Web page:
Building information modeling (BIM) is becoming commonplace; however, the value it can deliver is a long way from being fully realized.

It is hard to put a price on what BIM can offer, but a recent tragedy provides some insight into its potential value. When Paris’ Notre Dame Cathedral suffered extensive fire damage in April 2019, it looked as if the world had witnessed the end of a treasured landmark. Though much of the building had been destroyed, the dimensions and measurements of its intricate construction had not.

Under the guidance of Belgian art historian Andrew Tallon, nearly one billion points of data were scanned, making it possible not only to recreate the building as a computer model, but also to physically rebuild the cathedral exactly as it was before.


3D scanning for retrofit projects has increased in popularity because of the time and money it can save by streamlining, or in some cases, eliminating time-consuming manual measurements.  High-quality scans then allow these data points to be imported to design software.

A critical first step in this data collection process is to simply walk a jobsite to understand where congestion and obstructions may pose challenges; optimal scanner placement is identified for each scan. If something is not visible to the eye, it is not visible to the scanner. In some cases, scans must be taken from multiple angles to ensure the entire work area is appropriately captured.

Once the scans are captured, the next step is to transfer the data for use in creating designs.


Scanning uses a mix of software and hardware to generate a 3D representation of the work area, meaning all the equipment and programs need to communicate so data can be easily shared. Moving from the 3D scan to the BIM model is not always smooth, but it can be simplified. Efficiencies can be best achieved when technologies are integrated holistically to allow software programs to speak to one another.

For example, during modeling and coordination, the direct integration of Autodesk Revit with collaboration tools allows teams to work in the model, together, in real time, which removes confusion and delays from the process. Being able to see a drawing in 3D gives designers an immediate advantage, allowing them to quickly identify and resolve issues that may not come to light immediately using traditional BIM approaches. Exchanging ideas and information in real time eliminates approval bottlenecks and delivers cost savings.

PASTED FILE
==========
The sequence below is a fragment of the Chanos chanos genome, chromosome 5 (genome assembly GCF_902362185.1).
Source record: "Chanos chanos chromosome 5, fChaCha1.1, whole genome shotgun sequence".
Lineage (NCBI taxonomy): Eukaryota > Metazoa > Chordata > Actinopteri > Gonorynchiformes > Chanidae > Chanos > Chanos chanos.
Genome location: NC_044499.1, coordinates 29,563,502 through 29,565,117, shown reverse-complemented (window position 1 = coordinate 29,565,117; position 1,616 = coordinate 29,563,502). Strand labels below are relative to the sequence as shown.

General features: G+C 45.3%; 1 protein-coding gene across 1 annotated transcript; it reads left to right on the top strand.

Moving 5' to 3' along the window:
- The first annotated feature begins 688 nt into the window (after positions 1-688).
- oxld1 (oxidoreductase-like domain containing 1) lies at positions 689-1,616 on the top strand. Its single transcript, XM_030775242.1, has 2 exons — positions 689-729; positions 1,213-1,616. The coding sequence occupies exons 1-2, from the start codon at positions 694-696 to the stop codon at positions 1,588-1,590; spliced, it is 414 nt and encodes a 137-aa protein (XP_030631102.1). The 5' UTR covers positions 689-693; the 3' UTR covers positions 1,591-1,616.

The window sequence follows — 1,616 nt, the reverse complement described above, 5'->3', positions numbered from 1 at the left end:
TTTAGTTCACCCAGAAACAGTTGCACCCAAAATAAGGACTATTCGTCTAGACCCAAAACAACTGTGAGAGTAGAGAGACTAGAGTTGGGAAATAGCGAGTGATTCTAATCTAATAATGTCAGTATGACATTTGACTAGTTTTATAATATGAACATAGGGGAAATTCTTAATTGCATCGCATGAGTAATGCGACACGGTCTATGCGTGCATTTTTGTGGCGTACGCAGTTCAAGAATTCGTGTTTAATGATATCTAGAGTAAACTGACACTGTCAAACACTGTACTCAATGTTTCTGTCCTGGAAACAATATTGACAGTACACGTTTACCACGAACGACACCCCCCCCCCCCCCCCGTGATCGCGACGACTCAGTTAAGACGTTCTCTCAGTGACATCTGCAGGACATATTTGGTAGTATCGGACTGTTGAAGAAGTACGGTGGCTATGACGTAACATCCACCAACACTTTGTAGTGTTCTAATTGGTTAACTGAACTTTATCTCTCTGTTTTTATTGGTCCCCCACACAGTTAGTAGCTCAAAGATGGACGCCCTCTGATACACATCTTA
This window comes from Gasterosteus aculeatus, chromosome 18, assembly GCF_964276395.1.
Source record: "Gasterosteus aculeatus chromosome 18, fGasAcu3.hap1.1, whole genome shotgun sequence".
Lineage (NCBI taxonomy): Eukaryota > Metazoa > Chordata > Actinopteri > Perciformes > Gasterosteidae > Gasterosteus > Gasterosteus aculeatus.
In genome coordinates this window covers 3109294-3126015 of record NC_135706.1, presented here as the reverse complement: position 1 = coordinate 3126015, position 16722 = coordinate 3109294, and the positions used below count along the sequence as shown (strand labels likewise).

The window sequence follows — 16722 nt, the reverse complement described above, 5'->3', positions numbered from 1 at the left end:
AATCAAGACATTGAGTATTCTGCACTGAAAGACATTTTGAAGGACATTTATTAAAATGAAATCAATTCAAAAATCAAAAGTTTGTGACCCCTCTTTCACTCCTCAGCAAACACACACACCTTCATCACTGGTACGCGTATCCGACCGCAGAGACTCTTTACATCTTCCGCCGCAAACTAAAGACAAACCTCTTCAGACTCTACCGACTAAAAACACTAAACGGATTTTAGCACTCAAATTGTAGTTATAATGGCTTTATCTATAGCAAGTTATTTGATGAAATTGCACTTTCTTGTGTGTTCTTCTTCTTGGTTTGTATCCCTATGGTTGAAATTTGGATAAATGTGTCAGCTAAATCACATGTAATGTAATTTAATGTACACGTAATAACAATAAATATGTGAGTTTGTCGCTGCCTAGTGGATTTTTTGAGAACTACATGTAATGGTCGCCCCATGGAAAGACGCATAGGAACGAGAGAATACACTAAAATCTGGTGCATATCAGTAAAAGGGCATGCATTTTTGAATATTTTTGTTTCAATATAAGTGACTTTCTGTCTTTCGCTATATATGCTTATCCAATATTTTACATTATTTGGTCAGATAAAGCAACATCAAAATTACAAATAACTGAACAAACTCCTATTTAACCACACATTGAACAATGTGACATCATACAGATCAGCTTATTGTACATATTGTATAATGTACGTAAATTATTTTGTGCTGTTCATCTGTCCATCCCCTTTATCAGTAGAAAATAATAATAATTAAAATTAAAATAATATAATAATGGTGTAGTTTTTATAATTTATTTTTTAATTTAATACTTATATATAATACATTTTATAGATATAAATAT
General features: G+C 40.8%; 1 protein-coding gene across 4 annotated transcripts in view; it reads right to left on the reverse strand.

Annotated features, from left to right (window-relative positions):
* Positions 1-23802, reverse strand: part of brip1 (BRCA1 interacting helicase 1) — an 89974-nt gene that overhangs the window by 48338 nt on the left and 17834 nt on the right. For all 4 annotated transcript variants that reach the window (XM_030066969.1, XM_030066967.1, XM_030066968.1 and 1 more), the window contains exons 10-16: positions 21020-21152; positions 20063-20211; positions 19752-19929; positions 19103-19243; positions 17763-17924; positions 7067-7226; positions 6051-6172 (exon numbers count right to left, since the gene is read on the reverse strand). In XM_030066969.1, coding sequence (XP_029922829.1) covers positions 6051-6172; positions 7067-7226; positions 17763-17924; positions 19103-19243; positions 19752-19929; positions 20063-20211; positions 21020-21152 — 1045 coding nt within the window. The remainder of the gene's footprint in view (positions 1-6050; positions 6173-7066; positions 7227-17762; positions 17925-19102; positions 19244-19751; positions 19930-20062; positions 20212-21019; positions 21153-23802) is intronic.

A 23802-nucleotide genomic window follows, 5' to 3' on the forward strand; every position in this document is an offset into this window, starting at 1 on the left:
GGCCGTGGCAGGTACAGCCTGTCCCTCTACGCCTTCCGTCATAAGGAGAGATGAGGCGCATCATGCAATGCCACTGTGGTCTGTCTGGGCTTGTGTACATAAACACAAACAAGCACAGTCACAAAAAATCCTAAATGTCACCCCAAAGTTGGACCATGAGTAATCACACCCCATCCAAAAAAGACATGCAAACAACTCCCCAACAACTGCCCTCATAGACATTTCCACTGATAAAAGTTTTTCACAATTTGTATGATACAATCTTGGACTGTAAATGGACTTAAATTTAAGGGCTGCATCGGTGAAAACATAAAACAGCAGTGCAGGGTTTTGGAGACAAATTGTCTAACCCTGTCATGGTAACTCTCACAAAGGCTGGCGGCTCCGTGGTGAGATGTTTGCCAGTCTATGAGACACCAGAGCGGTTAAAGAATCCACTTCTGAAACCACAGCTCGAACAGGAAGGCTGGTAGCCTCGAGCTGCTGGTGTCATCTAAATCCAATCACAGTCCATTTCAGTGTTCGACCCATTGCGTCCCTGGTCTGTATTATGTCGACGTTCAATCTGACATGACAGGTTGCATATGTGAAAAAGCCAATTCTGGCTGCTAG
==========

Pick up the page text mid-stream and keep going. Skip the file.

With scanned data, there is never a need to decipher handwriting or second-guess the location of a dimension. Without scanning, if a measurement is missing, it means a trip to the jobsite. With a scan, all the necessary dimensions are readily available.

Similarly, the level of visualization is enormously improved. By looking at the model and the scan overlaid, designers can immediately see where adjustments should be made and make modifications with increased agility.


As technology evolves, advanced capabilities are extending the value of BIM. One of the most impactful of these is virtual reality (VR).

Today, models can be pulled directly out of 3D modeling software and placed into a virtual environment that enables teams to “enter” the design space and walk through the model. It lets them see how equipment is positioned, where interference is likely, and where functionality could be constrained. By accessing information in a shared environment, teams can identify potential problems early in the design process and quickly make adjustments to the shared model in real time.

The value of VR reaches beyond the scope of the internal design team. VR allows clients to experience the project virtually as well, which means they can see how the finalized building looks and feels and, more importantly, visualize how the space will function. Walking through the building, clients can discern the smallest of details, such as whether a specific piece of equipment will fit in a given space. Designers can integrate this feedback and modify the space before construction begins to more closely match the client’s expectations.


For some companies, the cost of 3D laser-scanning equipment and BIM software, in addition to the necessary investment in training, are barriers to adoption. Nevertheless, experience shows that over time, the benefits far outweigh the costs.

For example, on a recent project, Victaulic, a global pipe manufacturer, performed a 3D scan on a 14,000-square-foot facility segmented into three areas. The team spent 16 hours shooting 40 separate scans that were automatically imported into Victaulic’s Revit software, making them immediately available for use in developing project drawings using proprietary products. The accuracy of the scans (within 3/8 inch) facilitated the creation of precise designs, and the overall collaboration enabled by the BIM software allowed the design team to rapidly move from design to construction.

While there are obvious reasons to embrace BIM, obstacles remain. Some companies that attempted adoption and failed are reluctant to travel the same path again. Yet, as more companies embrace this approach, examples of success are hard to ignore.

With every passing year, BIM continues to advance the industry, whether through the availability of integrated intuitive technologies or through the adoption of smaller and more robust equipment on the jobsite.

In addition, BIM is cultivating a pool of people with expertise and comfort within this medium.

The construction industry is aging, but it is also evolving—and that is the very thing that will encourage younger people, who are typically more comfortable working in augmented reality, to join the ranks.

By Amanda Comunale | Construction Executive | Tuesday, September 3, 2019

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